While we still have a week (at time to writing) left of river fishing before the river trout season closes for 3 months, I would suspect that the rivers took a proper hit with the weekends rainfall, and one might even go so far as to say that the season is (prematurely) closed.  With no river reports coming in from the weekend, one cannot be sure of course, but if one is to make last run for it over the coming week, head upstream, probably as high as you can go for the best likelihood of finding some fishable running water.

No reports received from Midmar Dam, and apart from 2 absolute lunkers landed in the past week at Albert Falls Dam, the bass fishing has been a bit quiet.  Out last week before the weather hit, Alistair Moores-Pitt landed a PB of 5.43kg / 12lbs and his biggest 5 fish bag ever at 19kg / 42lbs!  Braving the cold and pouting rain of the weekend, Clifton Bridge also manged to pin a 5.4kg!  Congrats gentlemen, those ae some proper numbers.

This weekend sees a Cast-for-Cash event being held at Albert Falls Dam, hosted by SA Bass Magazine and Major League Fishing. This is an open tournament, all welcome – for info on the event, contact 065 849 3264.  Wishing all the anglers Tight Lines and looking forward to seeing the results next week.

Just as I started hearing mention from some local yellowfish (scaly) anglers about gearing up, that weather system rolled in and pretty much put paid to any ideas of getting out just yet.  If that rains stay away now, and river levels drop and clear, there is some fantastic winter angling to be had, so keep your finger on the pulse and ears open for the 1st mentions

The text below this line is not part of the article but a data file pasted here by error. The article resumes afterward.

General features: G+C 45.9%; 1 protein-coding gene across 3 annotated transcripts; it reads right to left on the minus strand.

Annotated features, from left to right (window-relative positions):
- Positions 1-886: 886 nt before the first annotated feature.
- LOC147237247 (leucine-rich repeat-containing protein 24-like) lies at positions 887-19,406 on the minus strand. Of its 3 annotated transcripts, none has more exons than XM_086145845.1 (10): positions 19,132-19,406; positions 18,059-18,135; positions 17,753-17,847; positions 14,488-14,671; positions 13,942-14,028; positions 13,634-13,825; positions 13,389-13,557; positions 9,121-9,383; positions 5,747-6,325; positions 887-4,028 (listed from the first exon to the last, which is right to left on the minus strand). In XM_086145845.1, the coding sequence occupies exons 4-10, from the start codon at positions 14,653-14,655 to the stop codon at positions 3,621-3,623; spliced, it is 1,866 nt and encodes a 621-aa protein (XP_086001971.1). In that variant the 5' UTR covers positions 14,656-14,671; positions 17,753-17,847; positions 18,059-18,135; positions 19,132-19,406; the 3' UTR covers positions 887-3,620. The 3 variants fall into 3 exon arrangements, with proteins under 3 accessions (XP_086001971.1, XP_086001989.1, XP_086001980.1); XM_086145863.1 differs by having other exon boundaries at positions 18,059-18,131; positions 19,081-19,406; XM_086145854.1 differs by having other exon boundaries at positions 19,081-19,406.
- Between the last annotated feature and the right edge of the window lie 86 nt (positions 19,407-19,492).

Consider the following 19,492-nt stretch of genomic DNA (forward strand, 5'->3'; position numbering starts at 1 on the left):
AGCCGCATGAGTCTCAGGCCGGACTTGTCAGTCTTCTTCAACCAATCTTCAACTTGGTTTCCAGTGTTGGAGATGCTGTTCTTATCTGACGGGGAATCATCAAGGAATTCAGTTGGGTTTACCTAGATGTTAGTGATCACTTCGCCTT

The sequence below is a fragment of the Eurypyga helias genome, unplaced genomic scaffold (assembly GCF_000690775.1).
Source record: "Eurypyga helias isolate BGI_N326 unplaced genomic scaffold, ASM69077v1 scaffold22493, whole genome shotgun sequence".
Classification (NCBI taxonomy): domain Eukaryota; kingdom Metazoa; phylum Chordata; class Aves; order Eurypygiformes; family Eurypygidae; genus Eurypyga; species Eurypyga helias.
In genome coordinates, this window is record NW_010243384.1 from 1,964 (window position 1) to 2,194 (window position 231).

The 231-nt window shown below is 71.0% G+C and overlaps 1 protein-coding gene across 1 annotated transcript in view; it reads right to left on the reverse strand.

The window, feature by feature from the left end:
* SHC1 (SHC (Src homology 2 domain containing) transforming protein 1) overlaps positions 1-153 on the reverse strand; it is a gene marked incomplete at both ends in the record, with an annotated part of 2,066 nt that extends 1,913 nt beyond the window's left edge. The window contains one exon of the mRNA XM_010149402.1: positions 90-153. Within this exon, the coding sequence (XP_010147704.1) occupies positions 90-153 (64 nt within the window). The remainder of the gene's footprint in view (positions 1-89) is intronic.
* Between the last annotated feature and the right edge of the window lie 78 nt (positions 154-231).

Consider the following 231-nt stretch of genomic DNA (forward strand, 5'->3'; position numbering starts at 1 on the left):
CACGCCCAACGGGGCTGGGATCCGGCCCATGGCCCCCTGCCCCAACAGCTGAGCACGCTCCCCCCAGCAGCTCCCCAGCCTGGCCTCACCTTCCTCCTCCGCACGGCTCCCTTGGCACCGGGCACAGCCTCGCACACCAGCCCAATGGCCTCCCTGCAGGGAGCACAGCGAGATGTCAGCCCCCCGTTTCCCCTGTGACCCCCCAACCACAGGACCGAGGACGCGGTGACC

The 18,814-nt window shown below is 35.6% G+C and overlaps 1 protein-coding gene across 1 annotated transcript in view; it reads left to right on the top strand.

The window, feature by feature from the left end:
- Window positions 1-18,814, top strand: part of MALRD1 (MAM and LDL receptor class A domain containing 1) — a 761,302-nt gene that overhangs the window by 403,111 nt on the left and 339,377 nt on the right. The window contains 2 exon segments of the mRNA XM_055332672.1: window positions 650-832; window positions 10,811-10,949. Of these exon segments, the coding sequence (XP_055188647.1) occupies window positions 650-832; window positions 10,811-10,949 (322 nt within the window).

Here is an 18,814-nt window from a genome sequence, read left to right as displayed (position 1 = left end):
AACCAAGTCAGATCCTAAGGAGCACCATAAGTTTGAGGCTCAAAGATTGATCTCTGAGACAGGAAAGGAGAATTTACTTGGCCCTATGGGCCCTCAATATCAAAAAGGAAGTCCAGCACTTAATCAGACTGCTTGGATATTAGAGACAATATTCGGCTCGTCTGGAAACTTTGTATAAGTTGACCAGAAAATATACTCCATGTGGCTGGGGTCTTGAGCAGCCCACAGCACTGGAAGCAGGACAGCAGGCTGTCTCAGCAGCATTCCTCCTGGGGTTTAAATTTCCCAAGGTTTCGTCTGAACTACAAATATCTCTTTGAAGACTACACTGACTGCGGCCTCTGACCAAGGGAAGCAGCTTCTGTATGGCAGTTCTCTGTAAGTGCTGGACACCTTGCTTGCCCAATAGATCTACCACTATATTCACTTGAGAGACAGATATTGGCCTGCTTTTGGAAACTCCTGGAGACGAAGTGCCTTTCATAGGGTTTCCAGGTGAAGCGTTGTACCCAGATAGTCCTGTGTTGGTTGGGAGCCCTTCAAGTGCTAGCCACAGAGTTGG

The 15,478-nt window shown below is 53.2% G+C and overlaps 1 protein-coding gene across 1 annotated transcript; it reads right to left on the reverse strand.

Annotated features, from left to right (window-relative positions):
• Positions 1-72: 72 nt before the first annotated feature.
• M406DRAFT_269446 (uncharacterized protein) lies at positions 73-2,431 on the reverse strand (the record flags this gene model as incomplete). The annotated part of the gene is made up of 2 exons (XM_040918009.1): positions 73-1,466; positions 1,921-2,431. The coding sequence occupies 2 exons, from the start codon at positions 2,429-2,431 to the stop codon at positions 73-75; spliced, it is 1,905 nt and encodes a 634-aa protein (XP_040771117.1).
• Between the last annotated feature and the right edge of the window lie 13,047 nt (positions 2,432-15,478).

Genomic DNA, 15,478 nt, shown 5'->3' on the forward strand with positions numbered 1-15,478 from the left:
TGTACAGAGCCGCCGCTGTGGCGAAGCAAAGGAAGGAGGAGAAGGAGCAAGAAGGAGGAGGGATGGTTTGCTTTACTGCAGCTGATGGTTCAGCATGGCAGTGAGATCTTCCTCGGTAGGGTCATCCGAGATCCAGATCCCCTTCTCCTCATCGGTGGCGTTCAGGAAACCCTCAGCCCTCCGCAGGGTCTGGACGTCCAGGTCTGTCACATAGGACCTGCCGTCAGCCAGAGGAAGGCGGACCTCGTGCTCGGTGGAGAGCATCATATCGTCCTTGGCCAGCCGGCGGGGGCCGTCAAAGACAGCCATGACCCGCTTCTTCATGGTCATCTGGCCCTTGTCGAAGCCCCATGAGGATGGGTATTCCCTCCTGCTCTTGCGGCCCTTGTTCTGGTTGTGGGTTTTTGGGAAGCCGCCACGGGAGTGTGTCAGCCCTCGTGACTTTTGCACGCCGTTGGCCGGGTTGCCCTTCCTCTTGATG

There have been a few late season yellowfish (small and largemouth) reports from Sterkfontein by guide Mark Yelland, but as guide David Weaver reports, it was a really tough season for a number of reasons, most notable for the high water … the highest Sterkfontein has had in its entire history.  According to David, the high water has changed the dynamics of the dam, with the water now reaching new heights of bank and soil.  Sterkies is well known for the clarity of water, but this has resulted in a fair amount of (new) erosion, causing the water to be dirty. The weather certainly hasn’t played ball, and the exceeding high number of overcast rainy days, the fish were inactive, swim deep and (very) difficult to catch.  Fingers crossed for more sun days and a better season next year!

I mentioned that fly angler that was looking for a 9wt to target barbell – if you reading this, come and let me know…” Thanks Jan.

 

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Categories: Fishing Reports